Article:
Election hacking will come to a ‘breaking point,’ says Dem strategist

Democratic strategist Estuardo Rodriguez warns election hacking will eventually come to a “breaking point,” saying the federal government needs to find a way to address cyber threats against the U.S.

“There’s going to be a breaking point where our government has to decide at what level is hacking beyond the national threat and an actual attack,” Rodriguez, principal at the Raben Group, told Hill.TV’s Krystal Ball and Buck Sexton during a “Rising” panel discussion on Wednesday.

“And decide how to take that on and how to respond to that,” he added.

Rodriguez was responding to a question over reports that the GOP’s House campaign arm was hacked in the run up to the 2018 midterm elections.

Politico reported on Tuesday that several top officials on National Republican Congressional Committee (NRCC) had their emails hacked. Even though the hack was first was first discovered in April, several top House Republicans, such as Speaker Paul RyanPaul Davis RyanAppeals court rules House chaplain can reject secular prayers FEC filing: No individuals donated to indicted GOP rep this cycle The Hill's Morning Report - Waiting on Mueller: Answers come on Thursday MORE (R-Wis.), were not informed of the attack until after the story broke.

Committee officials later came out and said that the group had been hacked by an “unknown entity,” but said they decided to withhold the information for fear of compromising the ongoing investigation into the attack.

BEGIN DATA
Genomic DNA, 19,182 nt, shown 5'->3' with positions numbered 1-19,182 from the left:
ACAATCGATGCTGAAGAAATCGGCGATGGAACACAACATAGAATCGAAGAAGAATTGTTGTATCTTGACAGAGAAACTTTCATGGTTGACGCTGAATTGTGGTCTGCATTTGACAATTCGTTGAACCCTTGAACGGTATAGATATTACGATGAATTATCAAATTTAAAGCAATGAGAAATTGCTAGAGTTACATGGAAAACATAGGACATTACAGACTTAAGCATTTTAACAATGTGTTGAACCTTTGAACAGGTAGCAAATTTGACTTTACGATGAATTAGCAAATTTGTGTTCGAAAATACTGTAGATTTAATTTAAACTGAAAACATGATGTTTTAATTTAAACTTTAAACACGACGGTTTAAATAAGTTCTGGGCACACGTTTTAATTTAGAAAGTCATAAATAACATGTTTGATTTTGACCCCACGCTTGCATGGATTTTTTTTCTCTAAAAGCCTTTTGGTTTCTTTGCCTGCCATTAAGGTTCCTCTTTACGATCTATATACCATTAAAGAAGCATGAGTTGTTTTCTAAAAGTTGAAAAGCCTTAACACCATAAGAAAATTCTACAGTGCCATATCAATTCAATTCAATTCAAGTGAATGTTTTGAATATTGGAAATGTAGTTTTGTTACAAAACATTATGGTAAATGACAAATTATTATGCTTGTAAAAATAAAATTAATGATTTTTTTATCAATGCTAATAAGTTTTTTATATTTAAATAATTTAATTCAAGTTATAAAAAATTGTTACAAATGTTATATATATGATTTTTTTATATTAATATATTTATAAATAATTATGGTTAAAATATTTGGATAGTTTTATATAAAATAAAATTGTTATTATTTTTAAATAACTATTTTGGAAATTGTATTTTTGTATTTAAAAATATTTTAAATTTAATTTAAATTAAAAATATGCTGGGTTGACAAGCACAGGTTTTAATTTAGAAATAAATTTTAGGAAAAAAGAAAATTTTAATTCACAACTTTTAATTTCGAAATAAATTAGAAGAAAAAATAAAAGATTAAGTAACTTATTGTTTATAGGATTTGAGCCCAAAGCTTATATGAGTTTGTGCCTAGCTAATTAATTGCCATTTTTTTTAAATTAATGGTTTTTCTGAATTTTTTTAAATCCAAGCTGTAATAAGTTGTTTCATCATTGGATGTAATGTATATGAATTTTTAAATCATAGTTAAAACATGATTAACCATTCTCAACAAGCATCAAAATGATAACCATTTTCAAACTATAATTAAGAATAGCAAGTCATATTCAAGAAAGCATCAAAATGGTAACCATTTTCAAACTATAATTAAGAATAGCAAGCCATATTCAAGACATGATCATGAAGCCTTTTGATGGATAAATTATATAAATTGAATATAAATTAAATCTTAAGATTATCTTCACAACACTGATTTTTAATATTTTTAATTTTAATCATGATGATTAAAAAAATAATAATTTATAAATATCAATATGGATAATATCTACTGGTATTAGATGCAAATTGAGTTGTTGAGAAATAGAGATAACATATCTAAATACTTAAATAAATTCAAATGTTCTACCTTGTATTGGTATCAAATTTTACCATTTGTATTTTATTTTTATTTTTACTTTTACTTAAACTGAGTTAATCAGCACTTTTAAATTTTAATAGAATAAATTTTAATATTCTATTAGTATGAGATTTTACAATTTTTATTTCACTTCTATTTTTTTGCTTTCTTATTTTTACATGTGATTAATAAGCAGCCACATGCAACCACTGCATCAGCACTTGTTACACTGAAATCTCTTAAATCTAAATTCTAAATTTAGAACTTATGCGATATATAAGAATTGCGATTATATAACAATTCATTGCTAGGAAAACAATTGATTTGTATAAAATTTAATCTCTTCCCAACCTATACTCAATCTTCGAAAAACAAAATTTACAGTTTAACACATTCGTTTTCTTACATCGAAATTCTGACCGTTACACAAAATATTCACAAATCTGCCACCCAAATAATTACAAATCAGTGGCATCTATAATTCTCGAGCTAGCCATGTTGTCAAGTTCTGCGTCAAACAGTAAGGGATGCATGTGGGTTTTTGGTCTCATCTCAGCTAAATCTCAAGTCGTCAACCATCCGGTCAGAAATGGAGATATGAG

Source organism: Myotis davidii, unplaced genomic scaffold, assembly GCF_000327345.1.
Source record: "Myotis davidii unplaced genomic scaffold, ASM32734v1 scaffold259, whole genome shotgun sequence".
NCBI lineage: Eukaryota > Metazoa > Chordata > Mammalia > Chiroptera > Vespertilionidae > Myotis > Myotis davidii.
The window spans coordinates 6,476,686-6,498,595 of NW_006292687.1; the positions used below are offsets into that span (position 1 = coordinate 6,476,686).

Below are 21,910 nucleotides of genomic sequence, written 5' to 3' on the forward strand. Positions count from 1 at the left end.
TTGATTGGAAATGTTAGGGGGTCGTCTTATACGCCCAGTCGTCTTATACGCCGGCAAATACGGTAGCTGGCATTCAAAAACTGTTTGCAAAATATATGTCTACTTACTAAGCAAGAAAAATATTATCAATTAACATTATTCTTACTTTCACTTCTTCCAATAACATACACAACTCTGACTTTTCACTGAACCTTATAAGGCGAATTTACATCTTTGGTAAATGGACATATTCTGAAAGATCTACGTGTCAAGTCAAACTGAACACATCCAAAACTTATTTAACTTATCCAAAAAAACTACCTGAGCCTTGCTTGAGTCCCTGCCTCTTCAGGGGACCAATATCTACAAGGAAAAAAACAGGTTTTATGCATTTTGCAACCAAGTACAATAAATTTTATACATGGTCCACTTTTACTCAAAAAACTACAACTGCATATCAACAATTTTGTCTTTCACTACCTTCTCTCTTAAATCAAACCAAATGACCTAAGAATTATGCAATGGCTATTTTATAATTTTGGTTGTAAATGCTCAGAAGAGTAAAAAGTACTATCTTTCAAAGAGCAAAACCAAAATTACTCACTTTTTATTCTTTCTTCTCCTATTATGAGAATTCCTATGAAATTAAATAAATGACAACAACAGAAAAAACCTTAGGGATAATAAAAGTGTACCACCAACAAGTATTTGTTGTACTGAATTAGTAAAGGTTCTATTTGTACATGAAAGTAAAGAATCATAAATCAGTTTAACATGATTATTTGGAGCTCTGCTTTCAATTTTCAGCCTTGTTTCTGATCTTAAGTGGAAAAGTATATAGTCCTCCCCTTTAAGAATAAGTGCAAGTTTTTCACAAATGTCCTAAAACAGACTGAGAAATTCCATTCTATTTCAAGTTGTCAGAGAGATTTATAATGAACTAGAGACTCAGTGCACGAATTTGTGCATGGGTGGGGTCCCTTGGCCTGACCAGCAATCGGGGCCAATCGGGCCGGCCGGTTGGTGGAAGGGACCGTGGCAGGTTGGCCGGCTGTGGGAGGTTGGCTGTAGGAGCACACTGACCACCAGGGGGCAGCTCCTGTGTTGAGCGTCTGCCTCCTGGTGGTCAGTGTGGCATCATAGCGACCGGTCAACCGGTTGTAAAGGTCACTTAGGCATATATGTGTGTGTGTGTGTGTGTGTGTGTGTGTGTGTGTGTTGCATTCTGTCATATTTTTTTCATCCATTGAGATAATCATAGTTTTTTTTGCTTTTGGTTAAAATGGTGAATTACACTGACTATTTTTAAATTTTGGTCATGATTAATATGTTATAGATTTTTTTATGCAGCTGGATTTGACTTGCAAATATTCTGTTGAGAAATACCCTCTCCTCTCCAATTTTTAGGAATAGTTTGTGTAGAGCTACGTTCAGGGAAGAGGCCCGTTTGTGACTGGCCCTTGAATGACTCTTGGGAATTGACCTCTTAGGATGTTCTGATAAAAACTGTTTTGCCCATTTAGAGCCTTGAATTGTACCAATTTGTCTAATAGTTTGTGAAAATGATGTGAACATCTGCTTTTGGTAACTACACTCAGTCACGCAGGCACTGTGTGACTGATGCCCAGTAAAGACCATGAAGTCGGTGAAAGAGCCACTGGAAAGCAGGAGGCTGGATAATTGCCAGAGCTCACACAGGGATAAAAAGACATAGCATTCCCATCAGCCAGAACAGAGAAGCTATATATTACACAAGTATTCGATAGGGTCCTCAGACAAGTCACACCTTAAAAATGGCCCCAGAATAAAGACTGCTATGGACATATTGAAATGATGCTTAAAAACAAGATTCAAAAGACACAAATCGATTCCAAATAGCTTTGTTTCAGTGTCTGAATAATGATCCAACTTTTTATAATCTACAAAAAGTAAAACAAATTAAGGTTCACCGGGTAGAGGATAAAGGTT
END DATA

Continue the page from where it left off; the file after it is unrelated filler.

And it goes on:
The incident comes just five months after President TrumpDonald John TrumpThorny part of obstruction of justice is proving intent, that's a job for Congress Obama condemns attacks in Sri Lanka as 'an attack on humanity' Schiff rips Conway's 'display of alternative facts' on Russian election interference MORE blamed the Democratic National Committee (DNC) for getting hacked during the 2016 presidential race.

WikiLeaks founder Julian Assange published several emails that were hacked from the DNC in the months leading up to the election in an effort to undermine the Democratic nominee, Hillary ClintonHillary Diane Rodham ClintonThorny part of obstruction of justice is proving intent, that's a job for Congress Nadler: I don't understand why Mueller didn't charge Donald Trump Jr., others in Trump Tower meeting Kellyanne Conway: Mueller didn't need to use the word 'exoneration' in report MORE

In July, special counsel Robert MuellerRobert Swan MuellerSasse: US should applaud choice of Mueller to lead Russia probe MORE indicted 11 Russian military officers with conspiring to hack into the DNC and Democratic Congressional Campaign Committee (DCCC) networks. Another officer was charged with conspiring to hack into a state elections board website.

During an interview with “Face the Nation,” President Trump blamed President Obama for Russian cyber aggression, arguing that the former president didn’t do enough to prevent cyber attacks on Democratic email servers.

Trump also claimed that the Republican National Committee was also targeted by foreign hackers but had “much better defenses.”

"I think DNC should be ashamed of themselves for allowing themselves to be hacked,” told CBS host Jeff Glor at the time. 

— Tess Bonn